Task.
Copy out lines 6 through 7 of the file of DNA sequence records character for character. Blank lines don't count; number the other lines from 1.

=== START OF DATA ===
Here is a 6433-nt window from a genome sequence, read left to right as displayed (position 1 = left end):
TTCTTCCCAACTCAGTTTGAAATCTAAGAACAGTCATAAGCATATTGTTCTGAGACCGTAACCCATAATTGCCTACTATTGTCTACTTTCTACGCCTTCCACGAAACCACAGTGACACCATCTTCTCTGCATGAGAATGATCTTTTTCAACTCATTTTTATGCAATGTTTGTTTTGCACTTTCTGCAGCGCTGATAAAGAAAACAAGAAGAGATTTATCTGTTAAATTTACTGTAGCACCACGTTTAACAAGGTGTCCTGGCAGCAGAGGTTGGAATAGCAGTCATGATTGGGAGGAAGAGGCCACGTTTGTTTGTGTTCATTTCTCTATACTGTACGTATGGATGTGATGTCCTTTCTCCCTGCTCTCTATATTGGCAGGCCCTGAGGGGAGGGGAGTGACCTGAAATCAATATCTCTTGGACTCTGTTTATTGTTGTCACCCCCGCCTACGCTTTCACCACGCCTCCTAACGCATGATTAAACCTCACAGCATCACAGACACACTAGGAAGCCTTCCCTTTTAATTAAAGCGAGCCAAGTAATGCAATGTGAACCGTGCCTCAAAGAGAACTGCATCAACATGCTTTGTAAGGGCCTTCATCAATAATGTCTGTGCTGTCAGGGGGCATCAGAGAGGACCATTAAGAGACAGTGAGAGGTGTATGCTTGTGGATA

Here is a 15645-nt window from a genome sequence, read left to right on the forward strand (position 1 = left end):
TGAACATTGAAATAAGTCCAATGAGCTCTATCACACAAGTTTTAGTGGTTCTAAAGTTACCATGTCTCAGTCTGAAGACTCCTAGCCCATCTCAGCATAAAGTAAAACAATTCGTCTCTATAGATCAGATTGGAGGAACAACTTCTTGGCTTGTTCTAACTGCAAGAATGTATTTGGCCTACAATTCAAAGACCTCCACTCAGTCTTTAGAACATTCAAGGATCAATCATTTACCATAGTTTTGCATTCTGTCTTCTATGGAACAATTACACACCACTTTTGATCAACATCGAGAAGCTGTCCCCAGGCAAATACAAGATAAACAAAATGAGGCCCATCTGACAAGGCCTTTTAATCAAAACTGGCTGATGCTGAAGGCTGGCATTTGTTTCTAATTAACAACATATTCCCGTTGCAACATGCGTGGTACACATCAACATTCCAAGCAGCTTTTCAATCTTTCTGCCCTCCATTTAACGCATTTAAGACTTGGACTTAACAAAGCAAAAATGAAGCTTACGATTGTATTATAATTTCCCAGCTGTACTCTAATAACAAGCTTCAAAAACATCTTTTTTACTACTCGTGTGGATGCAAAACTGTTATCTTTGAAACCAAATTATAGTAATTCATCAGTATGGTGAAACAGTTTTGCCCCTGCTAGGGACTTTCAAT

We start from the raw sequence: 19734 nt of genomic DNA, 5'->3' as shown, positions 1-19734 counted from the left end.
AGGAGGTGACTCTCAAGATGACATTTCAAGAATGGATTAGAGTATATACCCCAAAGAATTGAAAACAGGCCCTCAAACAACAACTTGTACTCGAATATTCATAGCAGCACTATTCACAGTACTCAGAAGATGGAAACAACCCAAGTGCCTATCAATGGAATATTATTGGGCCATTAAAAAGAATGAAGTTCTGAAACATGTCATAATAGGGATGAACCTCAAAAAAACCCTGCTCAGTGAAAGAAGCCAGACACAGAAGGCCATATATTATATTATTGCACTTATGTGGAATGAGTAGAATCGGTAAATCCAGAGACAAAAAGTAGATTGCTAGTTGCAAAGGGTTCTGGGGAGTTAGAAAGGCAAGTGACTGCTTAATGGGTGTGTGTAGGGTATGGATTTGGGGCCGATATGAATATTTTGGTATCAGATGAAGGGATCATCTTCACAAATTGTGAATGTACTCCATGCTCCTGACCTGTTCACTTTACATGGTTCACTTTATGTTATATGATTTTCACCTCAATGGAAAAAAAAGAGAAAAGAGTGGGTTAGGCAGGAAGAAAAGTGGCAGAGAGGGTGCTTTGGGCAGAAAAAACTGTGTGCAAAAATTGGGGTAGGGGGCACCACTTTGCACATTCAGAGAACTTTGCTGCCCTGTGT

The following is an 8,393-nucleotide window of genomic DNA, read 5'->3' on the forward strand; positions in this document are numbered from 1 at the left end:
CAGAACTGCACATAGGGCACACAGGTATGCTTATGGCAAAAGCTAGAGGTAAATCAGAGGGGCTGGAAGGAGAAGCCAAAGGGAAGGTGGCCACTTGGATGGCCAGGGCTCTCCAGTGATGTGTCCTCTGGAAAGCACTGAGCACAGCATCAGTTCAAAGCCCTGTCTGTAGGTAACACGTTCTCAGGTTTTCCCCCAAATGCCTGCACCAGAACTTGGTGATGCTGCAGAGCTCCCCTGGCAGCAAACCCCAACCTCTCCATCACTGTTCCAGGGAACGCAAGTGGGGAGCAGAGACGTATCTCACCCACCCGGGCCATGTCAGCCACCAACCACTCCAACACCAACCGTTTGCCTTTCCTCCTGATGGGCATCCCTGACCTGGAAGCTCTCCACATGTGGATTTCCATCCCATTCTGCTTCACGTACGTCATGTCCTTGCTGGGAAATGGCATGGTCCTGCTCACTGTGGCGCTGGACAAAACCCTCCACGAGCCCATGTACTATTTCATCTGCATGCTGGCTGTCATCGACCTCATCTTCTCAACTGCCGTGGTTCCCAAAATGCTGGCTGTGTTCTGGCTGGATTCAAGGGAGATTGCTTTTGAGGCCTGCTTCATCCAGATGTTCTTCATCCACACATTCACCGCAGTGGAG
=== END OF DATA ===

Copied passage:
AGGAGGTGACTCTCAAGATGACATTTCAAGAATGGATTAGAGTATATACCCCAAAGAATTGAAAACAGGCCCTCAAACAACAACTTGTACTCGAATATTCATAGCAGCACTATTCACAGTACTCAGAAGATGGAAACAACCCAAGTGCCTATCAATGGAATATTATTGGGCCATTAAAAAGAATGAAGTTCTGAAACATGTCATAATAGGGATGAACCTCAAAAAAACCCTGCTCAGTGAAAGAAGCCAGACACAGAAGGCCATATATTATATTATTGCACTTATGTGGAATGAGTAGAATCGGTAAATCCAGAGACAAAAAGTAGATTGCTAGTTGCAAAGGGTTCTGGGGAGTTAGAAAGGCAAGTGACTGCTTAATGGGTGTGTGTAGGGTATGGATTTGGGGCCGATATGAATATTTTGGTATCAGATGAAGGGATCATCTTCACAAATTGTGAATGTACTCCATGCTCCTGACCTGTTCACTTTACATGGTTCACTTTATGTTATATGATTTTCACCTCAATGGAAAAAAAAGAGAAAAGAGTGGGTTAGGCAGGAAGAAAAGTGGCAGAGAGGGTGCTTTGGGCAGAAAAAACTGTGTGCAAAAATTGGGGTAGGGGGCACCACTTTGCACATTCAGAGAACTTTGCTGCCCTGTGT

The following is an 8,393-nucleotide window of genomic DNA, read 5'->3' on the forward strand; positions in this document are numbered from 1 at the left end: